Aronia Berry

Annette McDermott
Aronia berries

The aronia berry, also known as chokeberry, is chock full of beneficial nutrients proven to have strong health benefits. The berry also adds unique flavor to vegetarian cooking. Despite its many benefits, the aronia berry's popularity lags behind other berries such as blueberries or raspberries. Read on to learn more about this versatile super fruit and how to incorporate it into your diet and healthy lifestyle.

Where to Find

Aronia berries come from shrubs that are native to eastern North America, although the shrubs are now grown commercially throughout the United States, Russia and Eastern Europe. The shrubs produce small, round fruits that are deep red to purple-black in color and look similar to a blueberry.

You can purchase aronia berries commercially, although it may be challenging to find fresh berries at your local supermarket. Instead, you're more likely to find them frozen. To find fresh berries, you may need to visit your local natural health food store. Your local farmer's market may also feature aronia berries.

If you have a green thumb, you can grow aronia shrubs yourself. The shrubs grow well in a variety of zones and enjoy damp areas. Keep in mind, the shrubs grow up to eight feet tall so allow them plenty of room.

Health Benefits

Aronia berries get their dark purplish color from their anthocyanin content. Anthocyanins are antioxidants proven to help protect cells and reduce inflammation. In fact, according to the National Institutes of Health, anthoycyanins are "strongly linked to oxidative stress protection and have also been shown to reduce cancer cell production and inhibit tumors." WebMD reports that in a study of anthocyanin content among purple berries, chokeberry had the highest total anthocyanin content among the berries studied and berries in general. They also had the highest antioxidant capacity.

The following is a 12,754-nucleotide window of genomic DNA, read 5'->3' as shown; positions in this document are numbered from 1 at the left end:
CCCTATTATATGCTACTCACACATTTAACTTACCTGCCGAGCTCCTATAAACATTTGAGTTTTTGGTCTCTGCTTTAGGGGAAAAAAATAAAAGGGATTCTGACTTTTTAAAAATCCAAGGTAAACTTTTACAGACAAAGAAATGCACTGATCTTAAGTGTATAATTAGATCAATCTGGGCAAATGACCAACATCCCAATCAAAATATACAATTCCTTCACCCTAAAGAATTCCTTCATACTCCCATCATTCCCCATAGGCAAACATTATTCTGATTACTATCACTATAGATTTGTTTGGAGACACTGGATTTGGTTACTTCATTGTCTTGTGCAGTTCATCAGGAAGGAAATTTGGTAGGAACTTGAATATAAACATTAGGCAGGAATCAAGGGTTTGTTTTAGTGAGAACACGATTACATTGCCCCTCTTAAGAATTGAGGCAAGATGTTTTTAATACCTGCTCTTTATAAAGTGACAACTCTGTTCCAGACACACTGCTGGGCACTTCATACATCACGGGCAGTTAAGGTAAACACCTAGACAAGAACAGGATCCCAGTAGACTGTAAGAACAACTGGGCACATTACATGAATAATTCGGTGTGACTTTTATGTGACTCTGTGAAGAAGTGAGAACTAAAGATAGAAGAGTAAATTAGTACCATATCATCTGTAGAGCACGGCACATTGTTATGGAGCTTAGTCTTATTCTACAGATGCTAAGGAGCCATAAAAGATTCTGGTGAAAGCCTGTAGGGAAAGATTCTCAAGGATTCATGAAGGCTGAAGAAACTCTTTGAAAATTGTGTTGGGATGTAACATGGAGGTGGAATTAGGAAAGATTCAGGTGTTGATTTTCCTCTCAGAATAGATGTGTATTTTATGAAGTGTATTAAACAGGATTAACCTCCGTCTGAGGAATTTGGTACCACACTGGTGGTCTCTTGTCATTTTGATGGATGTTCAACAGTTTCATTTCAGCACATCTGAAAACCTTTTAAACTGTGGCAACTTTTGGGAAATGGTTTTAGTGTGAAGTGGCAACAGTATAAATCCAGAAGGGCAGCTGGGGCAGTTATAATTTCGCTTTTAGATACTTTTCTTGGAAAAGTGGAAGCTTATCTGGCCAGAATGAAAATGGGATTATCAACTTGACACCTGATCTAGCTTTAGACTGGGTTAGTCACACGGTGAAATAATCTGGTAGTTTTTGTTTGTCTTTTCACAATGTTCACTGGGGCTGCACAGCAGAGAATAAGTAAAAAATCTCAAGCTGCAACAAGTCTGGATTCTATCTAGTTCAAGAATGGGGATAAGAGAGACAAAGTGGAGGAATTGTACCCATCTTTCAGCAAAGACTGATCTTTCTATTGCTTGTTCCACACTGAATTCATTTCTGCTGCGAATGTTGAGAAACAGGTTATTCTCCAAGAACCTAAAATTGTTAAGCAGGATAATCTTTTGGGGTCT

Aronia berries are also high in iron, vitamin C, dietary fiber and quinic acid. Quinic acid is one of the antibacterial substances found in cranberries that make that fruit a great remedy for urinary tract infections. Aronia berries contain extremely high levels of quinic acid.

According to a PubMed abstract, aronia extract reduces high blood pressure, lipid, oxidative stress markers and serum endothelin levels in people with metabolic syndrome.

There are no known side effects of aronia berries. However, as with many berries, they may have a natural laxative effect when eaten in excess.

How to Use in Vegetarian Cooking

Although aronia berries can be consumed safely straight from the bush, they earned the nickname 'chokeberry' for good reason. They have a very astringent, strong taste that many people can't tolerate when eaten plain. But when you incorporate the healthy berries into your cooking, they add nice flavor to dishes. Because of their unique taste, you'll want to experiment to find recipes that suit your tastes.

Following are some ways to use the berries in your everyday cooking:

  • Make aronia berry jam.
  • Create an aronia berry sauce and use it to top cakes or frozen desserts.
  • Substitute aronia berries for blueberries in your favorite muffin or bread recipe.
  • Mix aronia berries into yogurt or Kefir.
  • Top oatmeal, cereal or salads with the berries.
  • Add the berries to a smoothie.
  • Make aronia berry tea.
  • Make an aronia vinaigrette to dress greens; a vinaigrette recipe won the Midwest Aronia Association/Iowa State University Aronia Recipe Contest.
  • To add a kick to grilled vegetables, try an Aronia Berry Bourbon BBQ Sauce recipe.

A Fruity Powerhouse

The tiny aronia berry is proving to be a super fruit that stands out from the crowd. It's easy to grow, versatile and packs an impressive nutrition punch. While it's most often seen in juice, as word gets out about this fruity powerhouse, it's sure to become a household staple.

Aronia Berry